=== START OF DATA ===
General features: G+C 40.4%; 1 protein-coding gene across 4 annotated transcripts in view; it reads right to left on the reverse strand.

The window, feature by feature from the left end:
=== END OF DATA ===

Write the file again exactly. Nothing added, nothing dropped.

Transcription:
General features: G+C 40.4%; 1 protein-coding gene across 4 annotated transcripts in view; it reads right to left on the reverse strand.

The window, feature by feature from the left end: